Amanda Warsavsky


If you find yourself staring at your closet each morning dreading having to wear another boring suit to work, you need to meet Amanda Warsavsky. Amanda is a private banker who founded That Pencil Skirt, a blog dedicated to helping working women feel comfortable and confident. Today, Amanda shares with us her advice on staying resilient, founding a fashion blog, and proving yourself in a professional workplace dominated by men. 

Name: Amanda Warsavsky

Twitter or Instagram Handle: @thatpencilskirt

Location: New York

Occupation: Founder, That Pencil Skirt

Age: 27

Secretly Obsessed With: French Fries, plane crash investigations, and trading in my Etrade account.

On My Nightstand: Aquafor (I have very dry skin!), the book Team of Teams, my glasses, and a photo of my husband and I from our wedding

Last Thing You Read: Crazy Rich Asians (I totally wish I had something more academic to say, but sometimes a girl just needs a good beach read!)

How did you get started on your career path?: I started working at a big global bank out of college in 2011 in Private Wealth Management. I loved the fast-paced nature of the job and challenging analytics, but always felt like I wasn't utilizing my creativity. Always a lover of fashion, I would stare at my closet filled with boring suits every morning and hated the way I felt after working a 14-hour workday in an uncomfortable pencil skirt. I finally started feeling comfortable expressing myself through my clothing in the office and realized that feeling good in what I wore gave me confidence in my everyday. As I moved up the ranks from analyst to associate, younger girls used to always ask me for work wear advice, so I started writing about it! That Pencil Skirt was founded three years ago as one of the only blogs exclusively dedicated to creating content for working women in professional services. There are 78MM of us in America who should not be ignored! (yes, I'm nerdy and looked that up in the U.S. Census.)

What key elements played into your success?: If I had to sum it up in one word, I would say RESILIENCE. There are so many times that I felt like I was failing, or that it was all over, but I truly believe there isn't anything you can't recover from if you change, adapt, learn, push yourself, and move forward. This has held true through my experiences as a private banker to a blogger. I'll never forget it was my first week on the job as an analyst and I screwed up a deck we were preparing for a client. The senior analyst handed my work to the banker who resumed to shout at me and frantically rip out pages of the book in the elevator on the way up to the client. Now, I definitely admit that I did make mistakes in those materials and absolutely should have checked over my work more closely. That day, I thought I was going to get fired. Six years later, that banker became someone I worked incredibly well -and incredibly close- with. I had to prove myself to him, and I did, but we had way more positive experiences working together than negative. Now, we can both look back and laugh at that first experience together!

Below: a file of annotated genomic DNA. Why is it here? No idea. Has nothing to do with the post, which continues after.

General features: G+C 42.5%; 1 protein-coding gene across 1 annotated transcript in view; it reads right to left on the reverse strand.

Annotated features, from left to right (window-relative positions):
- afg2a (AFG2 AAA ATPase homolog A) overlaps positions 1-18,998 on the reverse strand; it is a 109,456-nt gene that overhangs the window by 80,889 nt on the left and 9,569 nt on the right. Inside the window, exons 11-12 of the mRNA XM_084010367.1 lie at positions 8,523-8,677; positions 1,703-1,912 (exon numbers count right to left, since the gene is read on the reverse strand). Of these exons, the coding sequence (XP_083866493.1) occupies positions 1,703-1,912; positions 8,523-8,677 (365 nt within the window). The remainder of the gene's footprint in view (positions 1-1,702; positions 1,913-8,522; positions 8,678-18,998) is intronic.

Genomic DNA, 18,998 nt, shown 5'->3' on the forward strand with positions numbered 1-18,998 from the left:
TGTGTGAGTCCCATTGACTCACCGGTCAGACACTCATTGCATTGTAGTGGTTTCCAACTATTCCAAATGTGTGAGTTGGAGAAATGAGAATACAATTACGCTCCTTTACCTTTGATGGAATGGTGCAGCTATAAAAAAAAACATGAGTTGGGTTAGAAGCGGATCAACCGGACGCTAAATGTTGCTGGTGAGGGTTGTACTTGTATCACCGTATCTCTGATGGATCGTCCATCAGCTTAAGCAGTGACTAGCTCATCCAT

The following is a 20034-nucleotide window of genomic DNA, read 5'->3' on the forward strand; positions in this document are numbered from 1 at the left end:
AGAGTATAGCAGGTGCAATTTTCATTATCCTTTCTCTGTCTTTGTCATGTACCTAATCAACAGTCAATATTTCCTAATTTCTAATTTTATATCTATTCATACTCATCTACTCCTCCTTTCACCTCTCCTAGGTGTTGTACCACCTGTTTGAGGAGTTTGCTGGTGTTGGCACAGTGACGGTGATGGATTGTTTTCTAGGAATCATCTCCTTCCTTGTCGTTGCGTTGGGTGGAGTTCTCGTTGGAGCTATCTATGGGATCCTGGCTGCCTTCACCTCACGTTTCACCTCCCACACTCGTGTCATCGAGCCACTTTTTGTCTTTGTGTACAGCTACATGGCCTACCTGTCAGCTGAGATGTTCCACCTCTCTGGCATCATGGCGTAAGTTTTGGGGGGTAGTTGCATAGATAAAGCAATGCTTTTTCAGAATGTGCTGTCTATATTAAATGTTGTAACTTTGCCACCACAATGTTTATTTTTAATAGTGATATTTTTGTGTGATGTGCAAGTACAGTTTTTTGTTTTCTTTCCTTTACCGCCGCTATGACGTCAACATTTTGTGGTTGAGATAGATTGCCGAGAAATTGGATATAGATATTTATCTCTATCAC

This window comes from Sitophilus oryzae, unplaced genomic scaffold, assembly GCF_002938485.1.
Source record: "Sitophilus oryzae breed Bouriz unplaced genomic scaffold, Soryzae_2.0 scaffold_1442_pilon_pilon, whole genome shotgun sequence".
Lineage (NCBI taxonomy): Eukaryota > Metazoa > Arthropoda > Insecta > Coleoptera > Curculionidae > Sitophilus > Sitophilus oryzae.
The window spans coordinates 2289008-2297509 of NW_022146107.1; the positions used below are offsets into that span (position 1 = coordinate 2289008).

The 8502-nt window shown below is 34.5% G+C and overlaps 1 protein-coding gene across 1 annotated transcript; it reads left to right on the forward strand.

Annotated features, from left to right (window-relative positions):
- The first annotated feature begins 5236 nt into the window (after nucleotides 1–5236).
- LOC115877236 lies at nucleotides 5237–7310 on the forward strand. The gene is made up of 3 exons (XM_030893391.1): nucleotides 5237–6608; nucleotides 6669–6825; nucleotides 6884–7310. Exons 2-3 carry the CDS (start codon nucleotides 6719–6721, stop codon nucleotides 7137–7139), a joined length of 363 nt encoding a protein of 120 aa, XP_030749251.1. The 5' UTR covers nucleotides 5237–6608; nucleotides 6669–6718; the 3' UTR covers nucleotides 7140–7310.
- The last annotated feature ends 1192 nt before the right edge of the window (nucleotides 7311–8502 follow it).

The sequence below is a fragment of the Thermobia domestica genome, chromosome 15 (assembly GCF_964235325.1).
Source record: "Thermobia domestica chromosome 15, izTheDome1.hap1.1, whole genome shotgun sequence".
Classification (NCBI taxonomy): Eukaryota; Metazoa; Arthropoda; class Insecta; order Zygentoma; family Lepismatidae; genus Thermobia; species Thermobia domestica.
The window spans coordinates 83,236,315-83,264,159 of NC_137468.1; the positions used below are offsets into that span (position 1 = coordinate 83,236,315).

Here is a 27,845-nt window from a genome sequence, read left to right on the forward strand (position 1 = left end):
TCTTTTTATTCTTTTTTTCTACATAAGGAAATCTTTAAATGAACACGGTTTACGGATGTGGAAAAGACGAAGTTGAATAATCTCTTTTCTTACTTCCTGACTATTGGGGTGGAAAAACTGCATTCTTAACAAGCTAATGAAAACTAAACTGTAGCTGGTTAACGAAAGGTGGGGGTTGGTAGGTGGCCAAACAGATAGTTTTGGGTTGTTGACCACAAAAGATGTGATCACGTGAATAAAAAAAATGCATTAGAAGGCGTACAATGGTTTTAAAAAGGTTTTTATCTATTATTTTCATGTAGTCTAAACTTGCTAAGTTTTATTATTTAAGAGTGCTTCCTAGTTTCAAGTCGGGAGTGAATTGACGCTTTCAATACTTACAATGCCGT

With my blog, there are pieces of content I write that I get really excited about that just don't resonate with my followers. It burns! You feel like people don't like your work anymore. However, with content creation, I've learned to not take it personally, use analytics to adapt, and improve, and try again!